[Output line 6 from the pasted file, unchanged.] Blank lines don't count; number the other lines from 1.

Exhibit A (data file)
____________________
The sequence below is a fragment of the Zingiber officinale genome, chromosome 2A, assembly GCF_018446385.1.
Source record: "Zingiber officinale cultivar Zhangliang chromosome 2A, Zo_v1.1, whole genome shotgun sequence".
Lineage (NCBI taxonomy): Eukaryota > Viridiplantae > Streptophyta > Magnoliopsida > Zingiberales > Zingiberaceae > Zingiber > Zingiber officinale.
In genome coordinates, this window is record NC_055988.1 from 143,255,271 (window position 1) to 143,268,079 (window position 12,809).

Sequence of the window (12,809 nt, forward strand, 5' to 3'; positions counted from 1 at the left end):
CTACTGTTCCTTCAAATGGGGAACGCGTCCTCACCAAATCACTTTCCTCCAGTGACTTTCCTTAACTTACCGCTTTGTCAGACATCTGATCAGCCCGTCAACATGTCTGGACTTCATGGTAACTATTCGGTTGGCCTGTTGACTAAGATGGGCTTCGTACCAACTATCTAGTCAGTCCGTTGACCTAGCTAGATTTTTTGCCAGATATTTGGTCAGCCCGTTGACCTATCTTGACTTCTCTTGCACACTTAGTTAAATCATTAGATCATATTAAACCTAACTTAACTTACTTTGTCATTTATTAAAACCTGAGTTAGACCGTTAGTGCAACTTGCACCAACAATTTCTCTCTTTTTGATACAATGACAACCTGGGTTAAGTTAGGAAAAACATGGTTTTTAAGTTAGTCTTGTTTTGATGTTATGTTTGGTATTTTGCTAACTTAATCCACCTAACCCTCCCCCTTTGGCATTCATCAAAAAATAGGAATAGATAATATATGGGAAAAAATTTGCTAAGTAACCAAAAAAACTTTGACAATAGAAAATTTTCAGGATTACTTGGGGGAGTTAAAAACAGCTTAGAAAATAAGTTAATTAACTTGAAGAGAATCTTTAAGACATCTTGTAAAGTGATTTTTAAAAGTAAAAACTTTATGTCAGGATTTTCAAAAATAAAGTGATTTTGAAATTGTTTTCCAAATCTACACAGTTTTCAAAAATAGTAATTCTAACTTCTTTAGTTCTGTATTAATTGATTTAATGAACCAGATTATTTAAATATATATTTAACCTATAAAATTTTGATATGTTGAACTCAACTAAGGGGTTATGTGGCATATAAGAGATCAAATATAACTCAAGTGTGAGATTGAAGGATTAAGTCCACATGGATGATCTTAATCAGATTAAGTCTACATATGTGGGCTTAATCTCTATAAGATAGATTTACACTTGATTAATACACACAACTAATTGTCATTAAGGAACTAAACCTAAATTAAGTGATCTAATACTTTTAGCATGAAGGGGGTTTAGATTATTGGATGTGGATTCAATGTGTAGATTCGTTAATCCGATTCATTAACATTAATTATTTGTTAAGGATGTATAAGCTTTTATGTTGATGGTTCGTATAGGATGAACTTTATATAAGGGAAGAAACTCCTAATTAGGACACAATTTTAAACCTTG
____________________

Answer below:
CTACTGTTCCTTCAAATGGGGAACGCGTCCTCACCAAATCACTTTCCTCCAGTGACTTTCCTTAACTTACCGCTTTGTCAGACATCTGATCAGCCCGTCAACATGTCTGGACTTCATGGTAACTATTCGGTTGGCCTGTTGACTAAGATGGGCTTCGTACCAACTATCTAGTCAGTCCGTTGACCTAGCTAGATTTTTTGCCAGATATTTGGTCAGCCCGTTGACCTATCTTGACTTCTCTTGCACACTTAGTTAAATCATTAGATCATATTAAACCTAACTTAACTTACTTTGTCATTTATTAAAACCTGAGTTAGACCGTTAGTGCAACTTGCACCAACAATTTCTCTCTTTTTGATACAATGACAACCTGGGTTAAGTTAGGAAAAACATGGTTTTTAAGTTAGTCTTGTTTTGATGTTATGTTTGGTATTTTGCTAACTTAATCCACCTAACCCTCCCCCTTTGGCATTCATCAAAAAATAGGAATAGATAATATATGGGAAAAAATTTGCTAAGTAACCAAAAAAACTTTGACAATAGAAAATTTTCAGGATTACTTGGGGGAGTTAAAAACAGCTTAGAAAATAAGTTAATTAACTTGAAGAGAATCTTTAAGACATCTTGTAAAGTGATTTTTAAAAGTAAAAACTTTATGTCAGGATTTTCAAAAATAAAGTGATTTTGAAATTGTTTTCCAAATCTACACAGTTTTCAAAAATAGTAATTCTAACTTCTTTAGTTCTGTATTAATTGATTTAATGAACCAGATTATTTAAATATATATTTAACCTATAAAATTTTGATATGTTGAACTCAACTAAGGGGTTATGTGGCATATAAGAGATCAAATATAACTCAAGTGTGAGATTGAAGGATTAAGTCCACATGGATGATCTTAATCAGATTAAGTCTACATATGTGGGCTTAATCTCTATAAGATAGATTTACACTTGATTAATACACACAACTAATTGTCATTAAGGAACTAAACCTAAATTAAGTGATCTAATACTTTTAGCATGAAGGGGGTTTAGATTATTGGATGTGGATTCAATGTGTAGATTCGTTAATCCGATTCATTAACATTAATTATTTGTTAAGGATGTATAAGCTTTTATGTTGATGGTTCGTATAGGATGAACTTTATATAAGGGAAGAAACTCCTAATTAGGACACAATTTTAAACCTTG